COLUMN : the importance of sadness

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in my last column, i wrote about david using champagne, music and soba noodles to celebrate me out of a melancholic state of mind.

i want to rewind a little. i want to talk about what that kind of temporary sadness means to me.

i’m usually a happy person. i’m quite positive and most days are sunny. but once in a while i will have one of those blue days. where i lose faith. where i feel like everything’s hopeless. like i want to give up.
and no matter how much david is trying to cheer me up, i will try my best to in my turn convince him that everything’s useless and difficult.

and then he succeeds. i never stay blue for that long. and i’m happy again, feeling like anything’s possible and the world is its usual sunny self.
it’s easy to write the melancholia off as something unnecessary that we should just ignore and cheer up from. the quicker the better. that feeling down is a failure. but actually, i’m writing this in defence of melancholia.

i’m not saying that sadness is good. but i’m not saying that it’s bad either. what i am saying, is that sadness is important.


everytime i have one of my down days, i feel much better the day after. much better, in fact, than i did the day before the melancholia even set in.
i feel revived, motivated, in love.

why is that ? here’s my theory.
when i’m having a sad day, i question everything. am i on the right path ? do i really love my job ? is it possible to live like this ? shouldn’t i just give up ? wouldn’t it be easier if ?
and i rack my brain for escape routes. would i be more happy with these other life choices ? what if i stop doing this and start doing that ? is there a better way to reach my goals ?

my whole being is telling me to get out. to start new, or give up.

and then an hour goes by. the edge off the sadness is gone. i’m slowly picking myself up again, almost always with the help of david or a friend. i listen to their calming words and stop repeating my rant of doom. and i’m back in business.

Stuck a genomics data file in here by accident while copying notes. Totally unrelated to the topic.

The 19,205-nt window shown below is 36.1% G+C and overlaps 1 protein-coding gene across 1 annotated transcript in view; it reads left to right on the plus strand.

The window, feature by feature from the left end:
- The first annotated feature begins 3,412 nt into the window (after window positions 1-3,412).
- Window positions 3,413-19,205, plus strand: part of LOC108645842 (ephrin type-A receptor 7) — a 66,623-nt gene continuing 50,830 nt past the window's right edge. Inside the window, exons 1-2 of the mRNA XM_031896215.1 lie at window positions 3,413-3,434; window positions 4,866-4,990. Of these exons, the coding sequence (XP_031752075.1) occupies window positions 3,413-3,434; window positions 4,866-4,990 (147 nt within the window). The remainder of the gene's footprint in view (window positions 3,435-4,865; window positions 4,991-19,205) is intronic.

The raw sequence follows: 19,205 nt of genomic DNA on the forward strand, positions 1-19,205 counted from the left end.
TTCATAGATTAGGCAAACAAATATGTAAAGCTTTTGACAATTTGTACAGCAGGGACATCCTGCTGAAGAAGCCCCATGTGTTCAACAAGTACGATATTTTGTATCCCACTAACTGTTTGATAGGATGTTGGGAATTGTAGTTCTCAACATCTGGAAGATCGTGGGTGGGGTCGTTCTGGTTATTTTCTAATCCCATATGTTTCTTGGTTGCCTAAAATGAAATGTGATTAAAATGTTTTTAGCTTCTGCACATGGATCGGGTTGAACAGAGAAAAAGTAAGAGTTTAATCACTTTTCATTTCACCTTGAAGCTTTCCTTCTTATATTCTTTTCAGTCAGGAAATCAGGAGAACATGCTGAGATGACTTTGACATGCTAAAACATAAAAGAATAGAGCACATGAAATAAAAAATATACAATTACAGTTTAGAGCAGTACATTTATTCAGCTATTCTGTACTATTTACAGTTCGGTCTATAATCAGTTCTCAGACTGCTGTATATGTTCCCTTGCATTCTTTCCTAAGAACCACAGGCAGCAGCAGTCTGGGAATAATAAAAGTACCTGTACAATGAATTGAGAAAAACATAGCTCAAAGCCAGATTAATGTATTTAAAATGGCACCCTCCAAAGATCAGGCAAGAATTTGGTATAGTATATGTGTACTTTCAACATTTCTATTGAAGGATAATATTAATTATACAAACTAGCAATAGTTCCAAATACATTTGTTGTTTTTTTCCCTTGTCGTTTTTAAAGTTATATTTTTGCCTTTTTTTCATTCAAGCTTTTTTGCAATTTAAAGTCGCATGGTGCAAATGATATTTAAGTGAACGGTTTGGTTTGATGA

why do these mood dips make me happier in the long run ? because they make me look at all the choices i make and question them. am i moving in the right direction or not ? and if i come out of the sadness still feeling like i’m on the right path, then i know it’s true. because if i pessimistically question everything and i still can’t think of anything i rather do, i know i’m living a life i’ve chosen – come good days and bad.

sadness is an incredibly powerful tool to figure out what it is that we want. we should use it wisely.

love // jenny

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other columns you might like :
city vs nature
eating like a minimalist
to make work seem like play



  1. I’m with you on this one. I’m all for positive thinking, but that does *not* mean ignoring that there is a flip side of the coin as well. Sadness, anger, frustration aren’t “bad” unless I hold on to them for longer than necessary. But usually, when I allow myself to feel them, they pass fairly quickly; it’s one of those little ironies of life.

  2. Exactly Jenny :) sadness is important but as Sibylle, said, holding on to negative emotions longer than is “necessary” is not healthy. I always find that if I imagine myself in another part of the planet where life can be extreme for all things, I realize how lucky/blessed I am to be living where I am. No war, good job, good food/friends/family….Being sad passes pretty soon and I realize how petty and selfish I’ve been over nothing really. Glad you’re back to your “old self”!!

  3. Feeling our feelings is very healthy. As a kid I used to watch the clouds passing by and changing shapes, now I do that with my feelings. This post reminded me the recent cartoon movie Inside Out, you might enjoy it.

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